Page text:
Mark Kleiman suggests decriminalization of marijuana. Kleiman proposes that marijuana should be allowed to be grown, possessed, used and given away but not be allowed to be sold.
It would be illegal to sell cannabis or to exchange it for anything of value, but not to grow it, possess it, use it, or give it away. I don’t imagine that the law would effectively prevent sales, any more than anti-gambling laws suppress private poker games. The goal would be to prevent marketing.
My bet would be that, in the short-to-medium run such a policy would have only slight impacts on use, mostly in the form of leading some users who now cease marijuana use as they enter the workforce to continue smoking. Longer-term, I’d expect some, probably modest, growth in use due to decreased social stigma and employment risk; how much of that growth in use would be among people who then got into trouble with the drug is harder to guess. Overall, a pretty small price to pay for eliminating a big illicit market and several hundred thousands of arrests for using, and tens of thousands of prison and jail terms for dealing, per year.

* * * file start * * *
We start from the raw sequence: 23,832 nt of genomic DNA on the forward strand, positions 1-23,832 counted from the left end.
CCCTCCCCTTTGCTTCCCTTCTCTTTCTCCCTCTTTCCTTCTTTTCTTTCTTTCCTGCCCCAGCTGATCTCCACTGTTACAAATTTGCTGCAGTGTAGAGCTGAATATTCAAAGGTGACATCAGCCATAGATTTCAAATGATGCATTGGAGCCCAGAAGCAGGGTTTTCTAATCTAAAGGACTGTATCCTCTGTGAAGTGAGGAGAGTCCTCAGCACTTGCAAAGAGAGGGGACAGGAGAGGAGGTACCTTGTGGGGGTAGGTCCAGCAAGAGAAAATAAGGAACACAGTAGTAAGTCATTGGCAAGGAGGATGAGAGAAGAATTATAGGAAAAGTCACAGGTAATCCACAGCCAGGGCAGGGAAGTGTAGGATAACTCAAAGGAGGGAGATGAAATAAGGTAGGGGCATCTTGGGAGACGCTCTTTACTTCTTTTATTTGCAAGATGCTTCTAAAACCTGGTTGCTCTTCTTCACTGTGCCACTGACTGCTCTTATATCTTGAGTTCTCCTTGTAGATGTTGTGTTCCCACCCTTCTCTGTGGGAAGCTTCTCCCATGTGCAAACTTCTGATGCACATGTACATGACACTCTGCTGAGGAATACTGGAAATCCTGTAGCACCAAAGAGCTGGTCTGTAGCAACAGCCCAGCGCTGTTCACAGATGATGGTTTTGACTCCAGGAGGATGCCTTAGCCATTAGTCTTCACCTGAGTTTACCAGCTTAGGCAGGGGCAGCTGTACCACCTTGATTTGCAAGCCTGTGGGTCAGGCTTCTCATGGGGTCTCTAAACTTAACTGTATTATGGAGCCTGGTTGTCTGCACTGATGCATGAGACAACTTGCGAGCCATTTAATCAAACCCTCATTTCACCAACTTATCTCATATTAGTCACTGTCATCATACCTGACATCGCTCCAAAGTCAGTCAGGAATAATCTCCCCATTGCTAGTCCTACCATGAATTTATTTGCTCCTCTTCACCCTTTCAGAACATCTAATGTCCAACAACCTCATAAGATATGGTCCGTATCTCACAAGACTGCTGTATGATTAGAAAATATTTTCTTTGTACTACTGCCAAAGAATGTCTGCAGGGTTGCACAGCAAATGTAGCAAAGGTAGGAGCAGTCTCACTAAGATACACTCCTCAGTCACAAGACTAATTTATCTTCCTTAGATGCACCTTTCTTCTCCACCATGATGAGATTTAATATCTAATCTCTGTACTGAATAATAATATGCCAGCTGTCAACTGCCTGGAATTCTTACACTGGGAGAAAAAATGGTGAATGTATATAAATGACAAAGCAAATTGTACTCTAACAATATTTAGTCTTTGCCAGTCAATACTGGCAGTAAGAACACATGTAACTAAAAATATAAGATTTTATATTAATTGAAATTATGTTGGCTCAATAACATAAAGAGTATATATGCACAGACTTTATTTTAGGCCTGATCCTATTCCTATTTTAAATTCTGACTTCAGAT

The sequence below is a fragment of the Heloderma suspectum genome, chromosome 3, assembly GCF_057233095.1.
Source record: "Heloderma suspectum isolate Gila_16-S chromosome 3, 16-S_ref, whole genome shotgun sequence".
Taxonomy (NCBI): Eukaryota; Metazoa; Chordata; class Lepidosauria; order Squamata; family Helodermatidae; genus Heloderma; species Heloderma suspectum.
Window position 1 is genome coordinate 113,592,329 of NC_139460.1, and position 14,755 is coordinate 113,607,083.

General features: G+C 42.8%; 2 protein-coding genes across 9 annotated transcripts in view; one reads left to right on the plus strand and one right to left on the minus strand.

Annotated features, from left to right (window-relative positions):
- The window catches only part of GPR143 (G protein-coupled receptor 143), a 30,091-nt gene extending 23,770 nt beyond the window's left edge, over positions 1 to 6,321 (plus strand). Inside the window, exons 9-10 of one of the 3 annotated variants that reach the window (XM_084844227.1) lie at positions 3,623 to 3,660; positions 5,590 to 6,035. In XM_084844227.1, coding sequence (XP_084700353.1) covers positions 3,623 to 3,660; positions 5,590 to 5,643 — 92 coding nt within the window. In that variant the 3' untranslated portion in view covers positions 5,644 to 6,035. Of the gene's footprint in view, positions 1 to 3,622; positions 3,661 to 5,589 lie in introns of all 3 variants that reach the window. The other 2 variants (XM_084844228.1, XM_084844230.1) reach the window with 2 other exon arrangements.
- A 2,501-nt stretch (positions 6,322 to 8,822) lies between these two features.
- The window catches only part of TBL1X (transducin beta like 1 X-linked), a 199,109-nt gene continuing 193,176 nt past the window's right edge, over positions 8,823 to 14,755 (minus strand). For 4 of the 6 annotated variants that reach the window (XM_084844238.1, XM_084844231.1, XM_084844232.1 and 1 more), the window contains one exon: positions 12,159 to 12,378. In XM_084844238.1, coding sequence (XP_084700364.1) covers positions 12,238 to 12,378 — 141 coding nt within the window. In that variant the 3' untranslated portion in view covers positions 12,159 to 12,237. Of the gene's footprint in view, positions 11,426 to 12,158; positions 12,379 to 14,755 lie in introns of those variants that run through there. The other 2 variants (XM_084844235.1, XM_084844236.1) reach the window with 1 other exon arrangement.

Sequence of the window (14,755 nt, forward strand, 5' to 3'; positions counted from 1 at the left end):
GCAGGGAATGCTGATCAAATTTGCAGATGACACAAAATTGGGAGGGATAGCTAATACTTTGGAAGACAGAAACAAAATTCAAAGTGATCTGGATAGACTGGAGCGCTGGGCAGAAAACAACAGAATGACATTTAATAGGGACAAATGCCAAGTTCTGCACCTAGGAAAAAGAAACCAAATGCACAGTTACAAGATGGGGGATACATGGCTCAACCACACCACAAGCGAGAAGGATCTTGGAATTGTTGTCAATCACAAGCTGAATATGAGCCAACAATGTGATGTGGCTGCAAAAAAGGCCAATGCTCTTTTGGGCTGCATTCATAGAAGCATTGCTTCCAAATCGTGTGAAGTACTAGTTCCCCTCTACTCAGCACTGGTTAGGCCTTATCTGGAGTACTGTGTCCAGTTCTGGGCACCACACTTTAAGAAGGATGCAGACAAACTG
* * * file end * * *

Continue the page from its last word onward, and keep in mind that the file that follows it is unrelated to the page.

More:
Kleiman argues against the sale because he is aftaid it will be marketed towards children,i.e. Joe Camel. Legalization would be better than decriminalization but would clearly be an improvement over our situation of drug prohibition.